On Wednesday, the Vanguard analyzed the 4th Assembly District Race and concluded that Bill Dodd had a sizable advantages in terms of both money and breadth of support that put him into the frontrunner class.
Dan Wolk’s strength rests with his broad base of support among elected officials in Yolo County but also his wide support from unions and the Democratic Party. Playing against that advantage is the fact that Dan Wolk sits at a distant third with a mere $83,560.
Political observers across the campaign have told the Vanguard that they continue to be surprised that Dan Wolk does not have more money. There seems to be an expectation that at some point there will be a surge, but to date that has not happened.
However, the long list of union supporters could translate either into independent expenditure campaigns or campaign workers.
Finally, Joe Krovoza’s $250,000 cash on hand precludes us from ruling him out as a wild card. He lacks the enormous war chest of the Bill Dodd campaign or the immense elected official and special interest support of the Dan Wolk campaign.
It was his campaign that did the recent survey of likely primary voters. The Krovoza campaign hired Global Strategy Group, a public affairs firm, to do the voter survey.
The campaign shared a memo from Jonathan Brown dated April 3, 2014. They write, “Between March 13 and 14, 2014, Global Strategy Group conducted a live telephone survey of 400 randomly selected registered voters in California’s 4th Assembly District who are likely to vote in the June 2014 statewide primary election. The estimation error associated with a sample of this size is 4.9%. Note that special care was taken to ensure the geographic and demographic divisions of the actual electorate are properly represented.”
Their synopsis reads, “Our recent survey of likely primary voters indicates the race in the 4th Assembly District is wide open with no candidate possessing much name recognition. As a result, the vast majority of voters are undecided on the initial vote. Davis Mayor Joe Krovoza has several advantages that leave him well placed to make the top two with adequate funding.”
They do point out several key findings. First, no candidate is known by even one-fifth of the voters. They write, “Of the entire field, no candidate had as many as 20% of primary voters who were sufficiently familiar with their names to offer a favorable or unfavorable opinion of them. Only 15% of primary voters have a favorable opinion of Bill Dodd, but that was the highest in the field.”
More than half of the voters are undecided. Democrats in the district are the most undecided (by a narrow margin). “Overall, 56% of all voters are currently undecided in the 4th Assembly District race. By party, 59% of Democrats are undecided, compared to 58% of Independents and 48% of Republicans.”
The memo argues, “Joe Krovoza has strong credentials and affiliations that will impact voters.” They write, “Krovoza’s career at UC Davis – Mayor/University Director is his ballot designation – will be well received by voters. The University is viewed favorably by four-in-five voters and half have a strongly favorable opinion of UC Davis. Those ratings are even higher among non-Republicans (86% total favorable, 56% strongly favorable). His endorsement by the Sierra Club is particularly helpful – the organization is viewed favorably by 63% of non-Republicans (by comparison, local labor unions are viewed favorably by 48% of non-Republicans).”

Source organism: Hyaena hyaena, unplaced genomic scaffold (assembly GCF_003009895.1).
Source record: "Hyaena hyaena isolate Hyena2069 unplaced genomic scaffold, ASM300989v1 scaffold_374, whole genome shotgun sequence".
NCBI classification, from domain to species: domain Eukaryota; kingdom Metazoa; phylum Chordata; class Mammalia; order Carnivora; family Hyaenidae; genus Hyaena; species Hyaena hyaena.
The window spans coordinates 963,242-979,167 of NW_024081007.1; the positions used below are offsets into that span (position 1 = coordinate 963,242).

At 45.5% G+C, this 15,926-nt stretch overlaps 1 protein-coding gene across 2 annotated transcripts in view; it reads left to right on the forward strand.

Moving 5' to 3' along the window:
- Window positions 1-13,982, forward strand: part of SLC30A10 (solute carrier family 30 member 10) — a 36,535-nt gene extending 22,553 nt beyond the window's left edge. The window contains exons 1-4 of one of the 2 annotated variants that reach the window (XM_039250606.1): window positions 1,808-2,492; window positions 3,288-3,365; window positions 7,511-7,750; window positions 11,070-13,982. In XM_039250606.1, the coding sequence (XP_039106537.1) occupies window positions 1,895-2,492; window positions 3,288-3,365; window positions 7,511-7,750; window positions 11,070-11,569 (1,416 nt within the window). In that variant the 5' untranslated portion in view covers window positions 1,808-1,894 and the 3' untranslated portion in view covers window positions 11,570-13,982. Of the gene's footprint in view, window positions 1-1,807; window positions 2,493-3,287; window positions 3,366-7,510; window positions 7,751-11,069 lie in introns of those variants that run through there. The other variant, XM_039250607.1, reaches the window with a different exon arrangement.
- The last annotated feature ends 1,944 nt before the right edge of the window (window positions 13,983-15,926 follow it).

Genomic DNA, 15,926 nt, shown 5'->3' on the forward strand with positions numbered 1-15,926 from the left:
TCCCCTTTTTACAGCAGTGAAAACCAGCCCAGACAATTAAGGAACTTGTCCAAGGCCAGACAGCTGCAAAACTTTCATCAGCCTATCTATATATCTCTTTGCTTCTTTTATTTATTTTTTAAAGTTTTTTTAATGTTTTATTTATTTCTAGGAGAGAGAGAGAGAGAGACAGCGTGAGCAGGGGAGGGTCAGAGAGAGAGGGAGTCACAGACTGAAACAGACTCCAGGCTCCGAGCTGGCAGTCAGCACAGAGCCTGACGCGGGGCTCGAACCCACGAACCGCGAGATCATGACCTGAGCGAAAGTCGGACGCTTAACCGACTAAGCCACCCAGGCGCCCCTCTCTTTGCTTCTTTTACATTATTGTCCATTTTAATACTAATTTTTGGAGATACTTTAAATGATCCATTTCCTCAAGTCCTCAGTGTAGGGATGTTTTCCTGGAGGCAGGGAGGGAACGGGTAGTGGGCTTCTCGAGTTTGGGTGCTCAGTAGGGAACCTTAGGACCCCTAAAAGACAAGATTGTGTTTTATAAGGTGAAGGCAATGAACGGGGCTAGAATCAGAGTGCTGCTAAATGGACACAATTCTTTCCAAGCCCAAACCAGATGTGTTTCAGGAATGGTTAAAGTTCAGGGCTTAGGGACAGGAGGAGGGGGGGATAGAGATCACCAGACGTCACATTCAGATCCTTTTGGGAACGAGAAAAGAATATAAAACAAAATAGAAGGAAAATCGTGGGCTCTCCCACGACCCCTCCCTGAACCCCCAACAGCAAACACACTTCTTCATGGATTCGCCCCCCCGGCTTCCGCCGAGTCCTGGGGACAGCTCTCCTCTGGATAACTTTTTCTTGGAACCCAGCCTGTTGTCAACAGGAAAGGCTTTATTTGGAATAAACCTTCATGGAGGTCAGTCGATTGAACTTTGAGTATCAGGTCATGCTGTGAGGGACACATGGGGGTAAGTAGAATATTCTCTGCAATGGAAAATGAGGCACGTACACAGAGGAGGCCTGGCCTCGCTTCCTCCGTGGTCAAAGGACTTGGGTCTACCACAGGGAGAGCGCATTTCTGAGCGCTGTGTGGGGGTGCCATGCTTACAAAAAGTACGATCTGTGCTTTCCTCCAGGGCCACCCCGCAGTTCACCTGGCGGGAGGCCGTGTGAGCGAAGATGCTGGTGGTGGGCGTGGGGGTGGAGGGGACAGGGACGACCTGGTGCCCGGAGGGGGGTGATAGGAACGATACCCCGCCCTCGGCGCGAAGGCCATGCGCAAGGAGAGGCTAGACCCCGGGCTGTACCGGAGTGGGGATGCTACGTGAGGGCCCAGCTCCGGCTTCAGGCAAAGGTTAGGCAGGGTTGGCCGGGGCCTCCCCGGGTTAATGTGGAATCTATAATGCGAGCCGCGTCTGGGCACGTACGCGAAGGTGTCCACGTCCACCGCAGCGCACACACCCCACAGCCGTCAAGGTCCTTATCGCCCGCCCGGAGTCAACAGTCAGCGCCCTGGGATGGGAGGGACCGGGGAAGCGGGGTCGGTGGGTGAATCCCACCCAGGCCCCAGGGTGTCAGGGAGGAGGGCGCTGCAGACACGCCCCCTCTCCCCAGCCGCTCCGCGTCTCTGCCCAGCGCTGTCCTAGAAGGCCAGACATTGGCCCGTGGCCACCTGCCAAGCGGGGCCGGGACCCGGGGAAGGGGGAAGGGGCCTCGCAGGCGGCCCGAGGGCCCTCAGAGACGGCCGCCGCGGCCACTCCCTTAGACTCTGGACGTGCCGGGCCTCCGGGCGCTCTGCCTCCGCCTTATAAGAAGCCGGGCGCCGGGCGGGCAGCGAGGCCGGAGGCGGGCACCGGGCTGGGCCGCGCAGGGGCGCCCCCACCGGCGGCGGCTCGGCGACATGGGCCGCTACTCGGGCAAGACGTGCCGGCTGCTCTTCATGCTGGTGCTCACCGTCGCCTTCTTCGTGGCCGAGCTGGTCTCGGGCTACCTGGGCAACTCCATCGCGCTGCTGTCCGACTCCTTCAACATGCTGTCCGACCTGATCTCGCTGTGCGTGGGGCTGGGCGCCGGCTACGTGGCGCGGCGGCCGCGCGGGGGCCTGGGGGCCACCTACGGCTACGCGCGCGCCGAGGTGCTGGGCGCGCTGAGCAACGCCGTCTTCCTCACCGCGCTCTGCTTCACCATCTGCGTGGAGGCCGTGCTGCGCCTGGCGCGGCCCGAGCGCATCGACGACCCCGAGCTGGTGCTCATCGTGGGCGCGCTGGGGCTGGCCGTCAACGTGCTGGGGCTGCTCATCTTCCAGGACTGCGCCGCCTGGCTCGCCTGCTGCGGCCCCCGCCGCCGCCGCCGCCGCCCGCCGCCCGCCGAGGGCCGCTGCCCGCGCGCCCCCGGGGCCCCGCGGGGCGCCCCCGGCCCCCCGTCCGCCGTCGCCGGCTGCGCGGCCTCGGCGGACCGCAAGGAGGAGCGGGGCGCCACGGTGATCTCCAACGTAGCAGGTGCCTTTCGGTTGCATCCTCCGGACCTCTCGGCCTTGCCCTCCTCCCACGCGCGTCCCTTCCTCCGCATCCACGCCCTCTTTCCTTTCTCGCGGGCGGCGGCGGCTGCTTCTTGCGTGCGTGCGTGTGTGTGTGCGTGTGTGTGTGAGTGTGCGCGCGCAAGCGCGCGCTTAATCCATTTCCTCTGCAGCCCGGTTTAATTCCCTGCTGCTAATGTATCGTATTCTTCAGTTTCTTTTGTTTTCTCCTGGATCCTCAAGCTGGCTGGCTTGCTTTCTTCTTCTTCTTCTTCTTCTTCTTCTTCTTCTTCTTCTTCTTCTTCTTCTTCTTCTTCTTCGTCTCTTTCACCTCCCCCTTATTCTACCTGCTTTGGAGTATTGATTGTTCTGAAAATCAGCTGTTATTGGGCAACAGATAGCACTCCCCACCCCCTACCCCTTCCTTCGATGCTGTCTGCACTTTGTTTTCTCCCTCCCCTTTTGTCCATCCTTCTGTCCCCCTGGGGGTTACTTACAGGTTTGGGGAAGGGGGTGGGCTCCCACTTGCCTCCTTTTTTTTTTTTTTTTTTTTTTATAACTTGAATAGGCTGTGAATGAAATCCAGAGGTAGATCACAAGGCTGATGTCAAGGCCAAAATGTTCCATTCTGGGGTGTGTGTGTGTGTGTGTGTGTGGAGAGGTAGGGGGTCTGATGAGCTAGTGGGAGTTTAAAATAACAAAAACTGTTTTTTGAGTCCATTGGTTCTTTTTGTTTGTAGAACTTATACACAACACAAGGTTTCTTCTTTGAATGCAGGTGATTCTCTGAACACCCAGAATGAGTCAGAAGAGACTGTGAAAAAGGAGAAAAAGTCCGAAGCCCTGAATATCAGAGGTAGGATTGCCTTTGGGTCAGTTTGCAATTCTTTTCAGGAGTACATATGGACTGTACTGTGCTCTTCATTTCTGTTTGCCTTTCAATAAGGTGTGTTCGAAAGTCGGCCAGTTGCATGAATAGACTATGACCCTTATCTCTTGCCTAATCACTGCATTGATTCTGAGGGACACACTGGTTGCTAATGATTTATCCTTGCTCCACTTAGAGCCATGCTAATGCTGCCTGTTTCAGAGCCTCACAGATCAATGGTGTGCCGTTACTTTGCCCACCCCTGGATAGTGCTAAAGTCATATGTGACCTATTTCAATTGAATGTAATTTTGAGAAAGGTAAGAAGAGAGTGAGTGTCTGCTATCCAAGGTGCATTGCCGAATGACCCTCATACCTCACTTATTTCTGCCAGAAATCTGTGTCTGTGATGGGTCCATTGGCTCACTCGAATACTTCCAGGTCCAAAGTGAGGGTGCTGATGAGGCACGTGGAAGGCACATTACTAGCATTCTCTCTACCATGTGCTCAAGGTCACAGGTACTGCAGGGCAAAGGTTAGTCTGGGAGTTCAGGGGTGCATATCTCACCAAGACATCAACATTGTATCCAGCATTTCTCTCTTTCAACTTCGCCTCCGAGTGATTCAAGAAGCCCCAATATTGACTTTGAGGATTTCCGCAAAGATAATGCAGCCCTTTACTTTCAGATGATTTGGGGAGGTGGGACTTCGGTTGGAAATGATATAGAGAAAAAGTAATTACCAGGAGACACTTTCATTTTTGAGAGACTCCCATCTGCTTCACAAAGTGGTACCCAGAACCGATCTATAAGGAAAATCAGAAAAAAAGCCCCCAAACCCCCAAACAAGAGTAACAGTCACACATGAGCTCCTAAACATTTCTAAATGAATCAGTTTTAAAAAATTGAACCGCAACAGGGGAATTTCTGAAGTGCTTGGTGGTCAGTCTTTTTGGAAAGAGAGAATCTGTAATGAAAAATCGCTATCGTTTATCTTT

They argue that Joe Krovoza “is tied for second after profiles.” They write, “After respondents heard positive profiles describing the three Democratic candidates, including key endorsements, Krovoza is tied for second place with Dan Wolk behind Bill Dodd.”
They also point out, as we did, the real downside of Bill Dodd’s campaign. They write, “Dodd’s potential in this race is highly questionable because… Bill Dodd is in political ‘No Man’s Land’ as a registered Democrat.” They argue, “When non-Republicans hear about Dodd’s past as a longtime registered Republican and the sources of his funding for this campaign, better than four-in-five have doubts about voting for him.”
The Vanguard made this point as well, noting that Bill Dodd himself said that he is often not Democratic enough for Democrats but too Democratic for Republicans in rural areas, who will undoubtedly flock to the nominal Republicans even though for the most part they lack the funding to make this a real race.
The Dodd campaign did note one inaccuracy in our analysis. We had noted that Bill Dodd had no endorsements in Yolo County, and that turned out to be dated and inaccurate.
Mr. Dodd has been endorsed by Yolo County Supervisor Duane Chamberlain, as well as Winters City Councilmember Wade Cowan and former Mayor Michael Martin. Mr. Dodd has endorsements from all six counties of District 4.
While we appreciate the additional information, we believe that, as of right now, our analysis largely holds. But the Krovoza campaign makes three very critical points that need to be noted. First, that no candidate is known by 20% of the voters is important in understanding that this race is likely to be far more fluid than our analysis on Wednesday would suggest.
Second, more than half the voters remain undecided. And third is that Bill Dodd is a strange frontrunner, in that there are going to be Democrats unwilling to support him because of his past and Republicans unwilling to support him because of his present.
In the end, this campaign still really has not launched We will have to see how the money by Dodd and Krovoza play against the potential for independent expenditures on behalf of Dan Wolk.
—David M. Greenwald reporting